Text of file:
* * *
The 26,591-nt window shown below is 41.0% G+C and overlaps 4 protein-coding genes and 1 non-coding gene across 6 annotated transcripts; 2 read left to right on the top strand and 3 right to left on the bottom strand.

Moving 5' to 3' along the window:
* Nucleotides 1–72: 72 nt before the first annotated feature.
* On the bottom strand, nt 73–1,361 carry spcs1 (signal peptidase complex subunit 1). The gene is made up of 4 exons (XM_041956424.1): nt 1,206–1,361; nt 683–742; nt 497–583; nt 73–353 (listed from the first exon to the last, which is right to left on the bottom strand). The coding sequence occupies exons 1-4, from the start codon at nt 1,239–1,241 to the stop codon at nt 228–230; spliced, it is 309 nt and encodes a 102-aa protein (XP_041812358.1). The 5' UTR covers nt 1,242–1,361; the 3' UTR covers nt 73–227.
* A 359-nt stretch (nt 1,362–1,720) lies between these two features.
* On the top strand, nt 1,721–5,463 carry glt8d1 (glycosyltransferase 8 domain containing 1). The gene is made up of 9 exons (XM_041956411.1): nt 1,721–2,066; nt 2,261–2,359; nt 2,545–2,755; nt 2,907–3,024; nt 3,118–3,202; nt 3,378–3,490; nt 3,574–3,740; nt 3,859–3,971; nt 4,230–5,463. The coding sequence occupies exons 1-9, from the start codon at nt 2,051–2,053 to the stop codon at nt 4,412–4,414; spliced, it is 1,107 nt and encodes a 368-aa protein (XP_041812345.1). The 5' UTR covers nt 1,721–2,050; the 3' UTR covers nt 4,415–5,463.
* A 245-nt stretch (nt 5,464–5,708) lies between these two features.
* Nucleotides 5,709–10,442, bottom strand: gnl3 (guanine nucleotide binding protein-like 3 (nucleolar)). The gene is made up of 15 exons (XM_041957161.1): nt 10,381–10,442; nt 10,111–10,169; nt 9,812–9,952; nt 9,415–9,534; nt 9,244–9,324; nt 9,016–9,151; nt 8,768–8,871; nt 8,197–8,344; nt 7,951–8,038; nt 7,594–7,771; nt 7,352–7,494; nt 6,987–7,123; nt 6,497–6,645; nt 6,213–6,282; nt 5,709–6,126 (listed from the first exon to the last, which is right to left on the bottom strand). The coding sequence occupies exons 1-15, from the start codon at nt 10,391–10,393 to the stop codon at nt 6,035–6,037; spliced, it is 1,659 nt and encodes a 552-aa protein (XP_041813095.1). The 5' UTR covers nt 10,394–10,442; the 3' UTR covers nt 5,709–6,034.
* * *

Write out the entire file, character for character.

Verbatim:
The 26,591-nt window shown below is 41.0% G+C and overlaps 4 protein-coding genes and 1 non-coding gene across 6 annotated transcripts; 2 read left to right on the top strand and 3 right to left on the bottom strand.

Moving 5' to 3' along the window:
* Nucleotides 1–72: 72 nt before the first annotated feature.
* On the bottom strand, nt 73–1,361 carry spcs1 (signal peptidase complex subunit 1). The gene is made up of 4 exons (XM_041956424.1): nt 1,206–1,361; nt 683–742; nt 497–583; nt 73–353 (listed from the first exon to the last, which is right to left on the bottom strand). The coding sequence occupies exons 1-4, from the start codon at nt 1,239–1,241 to the stop codon at nt 228–230; spliced, it is 309 nt and encodes a 102-aa protein (XP_041812358.1). The 5' UTR covers nt 1,242–1,361; the 3' UTR covers nt 73–227.
* A 359-nt stretch (nt 1,362–1,720) lies between these two features.
* On the top strand, nt 1,721–5,463 carry glt8d1 (glycosyltransferase 8 domain containing 1). The gene is made up of 9 exons (XM_041956411.1): nt 1,721–2,066; nt 2,261–2,359; nt 2,545–2,755; nt 2,907–3,024; nt 3,118–3,202; nt 3,378–3,490; nt 3,574–3,740; nt 3,859–3,971; nt 4,230–5,463. The coding sequence occupies exons 1-9, from the start codon at nt 2,051–2,053 to the stop codon at nt 4,412–4,414; spliced, it is 1,107 nt and encodes a 368-aa protein (XP_041812345.1). The 5' UTR covers nt 1,721–2,050; the 3' UTR covers nt 4,415–5,463.
* A 245-nt stretch (nt 5,464–5,708) lies between these two features.
* Nucleotides 5,709–10,442, bottom strand: gnl3 (guanine nucleotide binding protein-like 3 (nucleolar)). The gene is made up of 15 exons (XM_041957161.1): nt 10,381–10,442; nt 10,111–10,169; nt 9,812–9,952; nt 9,415–9,534; nt 9,244–9,324; nt 9,016–9,151; nt 8,768–8,871; nt 8,197–8,344; nt 7,951–8,038; nt 7,594–7,771; nt 7,352–7,494; nt 6,987–7,123; nt 6,497–6,645; nt 6,213–6,282; nt 5,709–6,126 (listed from the first exon to the last, which is right to left on the bottom strand). The coding sequence occupies exons 1-15, from the start codon at nt 10,391–10,393 to the stop codon at nt 6,035–6,037; spliced, it is 1,659 nt and encodes a 552-aa protein (XP_041813095.1). The 5' UTR covers nt 10,394–10,442; the 3' UTR covers nt 5,709–6,034.